From Evening Post – August 26, 1966
From Evening Post – August 26, 1966

Paul-Jane Hoax in Seattle

The Beatles have come and gone, another year, another tour. It was a great financial success than any other.
The screams have subsided, momentarily anyhow, and now everyone is reminiscing, trading individual impressions, some trying to impress others with “inside” info on the fab four and some very probably starting new rumors. And lemme tell you, here in Seattle, we’ve had more than our share of rumors! Beatles rumors, that is.
“Paul and Jane to be married?”
“During this current American tour?”
“In Seattle?!?!”
And we all fell for it.

Reservations had been made for the bridal suit at one of the leading hotels here. Masses of flowers had been ordered from various florists. Jane was supposed to arrive in town the night before the concert. A four-tier cake had even been ordered. And everyone was in a flip! Circumstantial evidence and everyone jumped on it—well and truly!
Here at KOL, every other phone call asked much the same questions. Are they really? Where? When? What’s the big? How? And the calls came from all over.

Our news director, Don Hughes, was even interviewed by a station in Montreal, Canada for seven minutes live but a DJ on the air. One of the jox here managed to “acquire” a state patrol car, drove out to the airport and waited for Jane to arrive. I think he got towed away for being parked in a wrong zone.

And get this! One li’l darlin’ about 10 years old, called the station at the height of the reports that Paul would be marrying Jane and without even saying “hello” in a tearfully determined voice she said, “to hell with Jane Asher!” and hung up.

And so the calls went on. Everyone ran around in a panic, tearing their hair out and Jane didn’t arrive. But the Beatles did.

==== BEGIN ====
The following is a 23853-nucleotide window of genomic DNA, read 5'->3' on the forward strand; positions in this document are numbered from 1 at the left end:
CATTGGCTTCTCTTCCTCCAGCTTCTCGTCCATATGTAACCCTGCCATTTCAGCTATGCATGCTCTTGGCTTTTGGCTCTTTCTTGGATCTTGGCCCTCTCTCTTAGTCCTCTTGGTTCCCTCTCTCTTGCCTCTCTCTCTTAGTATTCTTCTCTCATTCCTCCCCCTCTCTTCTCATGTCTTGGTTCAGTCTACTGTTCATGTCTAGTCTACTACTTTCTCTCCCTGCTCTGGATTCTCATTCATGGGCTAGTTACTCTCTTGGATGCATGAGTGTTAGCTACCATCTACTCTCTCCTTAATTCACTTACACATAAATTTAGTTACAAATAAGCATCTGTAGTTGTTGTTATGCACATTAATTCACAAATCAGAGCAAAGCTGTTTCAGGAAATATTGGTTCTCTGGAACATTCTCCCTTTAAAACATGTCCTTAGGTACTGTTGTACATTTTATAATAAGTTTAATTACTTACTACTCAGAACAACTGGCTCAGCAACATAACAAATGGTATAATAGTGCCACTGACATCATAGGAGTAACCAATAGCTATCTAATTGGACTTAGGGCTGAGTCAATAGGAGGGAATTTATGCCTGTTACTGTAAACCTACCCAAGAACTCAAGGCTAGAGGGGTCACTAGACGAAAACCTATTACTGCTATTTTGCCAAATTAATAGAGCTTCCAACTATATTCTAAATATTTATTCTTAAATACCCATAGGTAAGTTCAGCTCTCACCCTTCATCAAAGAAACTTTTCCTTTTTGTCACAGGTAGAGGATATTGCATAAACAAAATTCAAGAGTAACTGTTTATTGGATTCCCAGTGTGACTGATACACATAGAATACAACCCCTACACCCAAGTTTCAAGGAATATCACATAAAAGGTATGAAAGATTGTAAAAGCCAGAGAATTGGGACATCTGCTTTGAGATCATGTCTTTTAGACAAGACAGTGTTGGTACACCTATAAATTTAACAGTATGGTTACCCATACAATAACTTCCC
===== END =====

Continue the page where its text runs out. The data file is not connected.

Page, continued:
Paul said, “I just got in and found out I was getting married.” More panic, more hair is torn out, more running about.

Paul is asked if Jane is actually coming to Seattle and he replies, “No – she’s not coming as far as I know. If she does, we’re going out tonight anyway, so we would miss her.”

More running about, more phone calls, more mass mumbling, more jaws a-flappin, and our airport representative pays a traffic fine under great duress.

The Beatles play their concerts here and then they’re gone, but somehow Seattle-ites aren’t quite satisfied. So, more questions. What about the marriage? What happened? Was it on the level or was it a hoax?

All that is left is pure speculation and a four-tier cake with ‘Best wishes Paul and Jane” written on it. But people will speculate.

Some are firmly convinced that the couple were to be married but changed their minds at the last minute because of laws concerning marriage in the state of Washington or because of the excitement created by the news that leaked out prior to the ceremony. Some believe quite simply that it was a hoax. And some believe it was one heckuva publicity stunt.

Who knows? Nobody.
Well, maybe not quite.
Just before he left Seattle, Paul did say to me “…

P.S. from J.M.: Here’s a bit of news that will help clear up at least part of the mystery. Before the Beatles press officer, Tony Barrow, left L.A. he stated that Paul and Jane had made no plans to arrive in Seattle. All they have been able to find out about the incident is that the reservations (cake, room, flowers, etc.) were made by a “Mr. Bartholomew,” and when it comes to knowing who THAT might be, their guess is as good as yours! As Rhett said, nobody knows what really did happen. Fortunately, everyone knows what didn’t happen. A wedding didn’t happen. And Mr. Bartholomew if you would like to know what to do with all that cake, I and a few million other people would be more than happy to tell you.

By Rhett Hamilton Walker – From Meet the Beatles for Real: The Paul-Jane hoax in Seattle

Last updated on September 20, 2023


Have you spotted an error on the page? Do you want to suggest new content? Or do you simply want to leave a comment ? Please use the form below!

Your email address will not be published. Required fields are marked *